Volkswagen has green-lighted a new $2.2 billion investment to build a new factory in Wolfsburg, Germany.
The new factory will be used to produce the upcoming electric vehicle developed under the “Trinity” project, a high-efficiency electric car.
Trinity has been touted as VW’s next flagship electric car built from the ground up to be easier and cleaner to manufacture, and achieve a high level of efficiency.
Many reports linked the VW’s next flagship electric vehicle to Audi’s Artemis program, which aims to develop a “highly efficient electric vehicle.”
The German automaker has not revealed much more on the Trinity project, but it did disclose that it aims to achieve “a much shorter charging time” and “a range of over 700 kilometers” (435 miles).
Now Volkswagen announced that the new electric car will be produced in a new plant that will be built near the existing Wolfsburg-Warmenau factory:
“Volkswagen has reached another milestone in its transformation journey: A new manufacturing facility for the Trinity electric model is to be built close to the main plant in Wolfsburg, with investment totaling some €2 billion. The Group’s Supervisory Board passed a resolution to this effect today. The new Trinity factory is a key component of the largest modernization program in the history of Volkswagen’s main location. Construction work in the Warmenau district of Wolfsburg is to begin as early as spring 2023 and will take account of building and environmental law. In so doing, the new site will meet high environmental standards. To that end, Volkswagen will engage in an intensive exchange with the relevant authorities as well as with stakeholders. The net carbon-neutral Trinity model, built using the most innovative manufacturing methods, is to roll off the assembly line from 2026. The new facility with its optimized processes will therefore become a model for the gradual transformation of production at the main Wolfsburg plant along with all other Volkswagen manufacturing sites worldwide.”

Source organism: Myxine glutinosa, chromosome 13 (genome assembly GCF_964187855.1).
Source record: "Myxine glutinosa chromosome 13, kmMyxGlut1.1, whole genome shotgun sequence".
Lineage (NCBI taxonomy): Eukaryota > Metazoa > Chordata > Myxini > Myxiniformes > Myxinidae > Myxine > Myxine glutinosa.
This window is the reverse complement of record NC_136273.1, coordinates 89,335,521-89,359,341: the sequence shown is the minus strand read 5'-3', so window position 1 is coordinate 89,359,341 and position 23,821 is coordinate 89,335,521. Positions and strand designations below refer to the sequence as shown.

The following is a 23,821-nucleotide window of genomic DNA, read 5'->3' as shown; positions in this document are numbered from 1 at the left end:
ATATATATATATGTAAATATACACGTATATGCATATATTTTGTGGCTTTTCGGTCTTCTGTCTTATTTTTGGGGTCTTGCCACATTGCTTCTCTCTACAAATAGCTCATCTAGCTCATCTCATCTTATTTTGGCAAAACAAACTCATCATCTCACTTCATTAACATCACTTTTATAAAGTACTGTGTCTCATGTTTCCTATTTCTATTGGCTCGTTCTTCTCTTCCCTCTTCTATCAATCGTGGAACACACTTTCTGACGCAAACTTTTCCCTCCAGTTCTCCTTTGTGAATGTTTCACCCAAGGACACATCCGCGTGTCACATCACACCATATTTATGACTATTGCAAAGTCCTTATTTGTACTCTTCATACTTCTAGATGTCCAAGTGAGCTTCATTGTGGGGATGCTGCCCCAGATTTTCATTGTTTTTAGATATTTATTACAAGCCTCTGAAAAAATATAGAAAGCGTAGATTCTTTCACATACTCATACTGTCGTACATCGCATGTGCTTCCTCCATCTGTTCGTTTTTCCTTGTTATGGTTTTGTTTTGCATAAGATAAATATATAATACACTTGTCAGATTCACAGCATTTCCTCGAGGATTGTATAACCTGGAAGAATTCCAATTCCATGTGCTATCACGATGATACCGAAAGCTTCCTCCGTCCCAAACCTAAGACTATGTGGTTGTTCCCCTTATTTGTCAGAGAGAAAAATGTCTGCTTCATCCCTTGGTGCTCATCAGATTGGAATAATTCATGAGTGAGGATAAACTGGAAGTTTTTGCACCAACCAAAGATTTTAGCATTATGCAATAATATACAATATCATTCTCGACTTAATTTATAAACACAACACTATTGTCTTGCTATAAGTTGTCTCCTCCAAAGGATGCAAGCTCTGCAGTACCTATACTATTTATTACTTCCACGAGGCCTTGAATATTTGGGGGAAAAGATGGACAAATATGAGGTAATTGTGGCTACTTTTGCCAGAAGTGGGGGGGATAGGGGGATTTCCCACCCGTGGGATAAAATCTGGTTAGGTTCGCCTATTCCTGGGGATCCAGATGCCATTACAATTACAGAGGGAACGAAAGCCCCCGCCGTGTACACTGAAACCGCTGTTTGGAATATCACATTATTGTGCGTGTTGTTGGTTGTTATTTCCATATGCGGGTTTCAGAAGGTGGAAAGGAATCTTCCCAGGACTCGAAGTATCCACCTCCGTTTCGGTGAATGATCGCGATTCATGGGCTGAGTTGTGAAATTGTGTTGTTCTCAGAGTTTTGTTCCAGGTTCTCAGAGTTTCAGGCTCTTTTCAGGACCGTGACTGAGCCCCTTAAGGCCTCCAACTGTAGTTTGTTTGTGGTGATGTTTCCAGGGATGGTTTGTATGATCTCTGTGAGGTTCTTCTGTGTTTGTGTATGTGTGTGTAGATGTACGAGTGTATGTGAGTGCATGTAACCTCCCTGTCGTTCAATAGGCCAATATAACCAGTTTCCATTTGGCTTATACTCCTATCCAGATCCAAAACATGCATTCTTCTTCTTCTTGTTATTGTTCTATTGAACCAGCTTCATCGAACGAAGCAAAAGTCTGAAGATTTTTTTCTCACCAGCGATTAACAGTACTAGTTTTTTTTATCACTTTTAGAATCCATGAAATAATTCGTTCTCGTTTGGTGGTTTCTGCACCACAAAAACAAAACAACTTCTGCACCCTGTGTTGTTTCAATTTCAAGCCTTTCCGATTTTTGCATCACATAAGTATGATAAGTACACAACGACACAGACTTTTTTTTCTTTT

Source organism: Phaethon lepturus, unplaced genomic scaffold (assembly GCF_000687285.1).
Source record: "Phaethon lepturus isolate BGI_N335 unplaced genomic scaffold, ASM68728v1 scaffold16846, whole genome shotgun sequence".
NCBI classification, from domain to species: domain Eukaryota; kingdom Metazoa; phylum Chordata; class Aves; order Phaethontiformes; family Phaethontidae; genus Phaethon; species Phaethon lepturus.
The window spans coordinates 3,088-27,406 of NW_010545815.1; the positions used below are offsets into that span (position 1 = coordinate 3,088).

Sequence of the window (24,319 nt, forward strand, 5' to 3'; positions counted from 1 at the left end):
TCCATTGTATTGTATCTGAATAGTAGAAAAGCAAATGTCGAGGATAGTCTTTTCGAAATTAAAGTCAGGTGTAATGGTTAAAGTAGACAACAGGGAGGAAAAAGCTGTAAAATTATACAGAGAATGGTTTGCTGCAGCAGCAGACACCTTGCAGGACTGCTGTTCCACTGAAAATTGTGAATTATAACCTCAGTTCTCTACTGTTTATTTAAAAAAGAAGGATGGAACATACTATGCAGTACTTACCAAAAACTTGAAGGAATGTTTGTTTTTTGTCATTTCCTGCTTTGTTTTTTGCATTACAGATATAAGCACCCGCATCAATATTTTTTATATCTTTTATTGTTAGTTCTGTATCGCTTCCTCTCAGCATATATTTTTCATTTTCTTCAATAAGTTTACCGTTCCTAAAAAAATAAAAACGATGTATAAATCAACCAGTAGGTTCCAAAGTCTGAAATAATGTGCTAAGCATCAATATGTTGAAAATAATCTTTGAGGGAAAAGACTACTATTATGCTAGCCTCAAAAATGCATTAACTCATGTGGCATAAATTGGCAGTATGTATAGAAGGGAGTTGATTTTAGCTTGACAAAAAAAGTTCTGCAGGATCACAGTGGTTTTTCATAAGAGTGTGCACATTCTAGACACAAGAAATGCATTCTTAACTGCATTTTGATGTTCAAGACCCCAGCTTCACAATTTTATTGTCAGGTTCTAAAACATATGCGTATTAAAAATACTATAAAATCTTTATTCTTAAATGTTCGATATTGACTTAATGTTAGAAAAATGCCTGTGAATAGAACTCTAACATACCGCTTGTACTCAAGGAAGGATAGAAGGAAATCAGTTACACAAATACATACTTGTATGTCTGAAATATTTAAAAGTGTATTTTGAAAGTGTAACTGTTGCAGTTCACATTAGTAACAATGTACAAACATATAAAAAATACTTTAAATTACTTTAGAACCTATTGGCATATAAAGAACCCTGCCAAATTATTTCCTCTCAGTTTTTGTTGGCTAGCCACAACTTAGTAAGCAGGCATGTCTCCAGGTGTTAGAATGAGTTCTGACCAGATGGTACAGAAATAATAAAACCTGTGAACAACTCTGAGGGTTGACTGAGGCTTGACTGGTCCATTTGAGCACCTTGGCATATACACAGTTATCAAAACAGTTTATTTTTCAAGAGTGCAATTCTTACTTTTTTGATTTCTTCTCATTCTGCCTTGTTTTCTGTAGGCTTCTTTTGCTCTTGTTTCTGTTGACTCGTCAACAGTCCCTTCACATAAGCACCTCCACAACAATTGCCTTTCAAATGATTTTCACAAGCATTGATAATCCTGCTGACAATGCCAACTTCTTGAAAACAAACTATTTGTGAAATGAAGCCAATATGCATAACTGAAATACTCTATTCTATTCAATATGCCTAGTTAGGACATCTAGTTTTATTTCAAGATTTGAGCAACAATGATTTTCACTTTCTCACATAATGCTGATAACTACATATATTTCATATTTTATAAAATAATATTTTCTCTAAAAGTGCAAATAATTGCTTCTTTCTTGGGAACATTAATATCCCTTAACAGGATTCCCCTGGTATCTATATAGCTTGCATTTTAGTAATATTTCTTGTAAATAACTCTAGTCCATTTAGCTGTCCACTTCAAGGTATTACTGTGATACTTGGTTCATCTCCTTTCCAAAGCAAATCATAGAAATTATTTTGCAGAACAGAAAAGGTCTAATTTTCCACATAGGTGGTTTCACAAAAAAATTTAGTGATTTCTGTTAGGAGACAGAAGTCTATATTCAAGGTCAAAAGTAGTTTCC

VW has previously talked about the Trinity coming to market “mid-decade,” but it now gives a timeline of 2026.
With today’s announcement, the German automaker also said that it aims to improve speed and efficiency of production to achieve a production time of 10 hours per vehicle:
“Volkswagen also intends to set standards in Trinity production when it commences in 2026, and is aiming for a production time of 10 hours per vehicle. The key: Fewer variants, fewer components, more automation, leaner production lines and new logistic concepts. Campus Sandkamp creates the framework for optimal, time-efficient collaboration among all areas of Volkswagen through modern working practices.”
That’s something that CEO Herbert Diess said that the automaker needs to focus on if it wants to be able to compete with Tesla.
The CEO said that Tesla is expected to achieve the mark of 10 hours per car at Gigafactory Berlin, while VW is at 30 hours per car at Zwickau.
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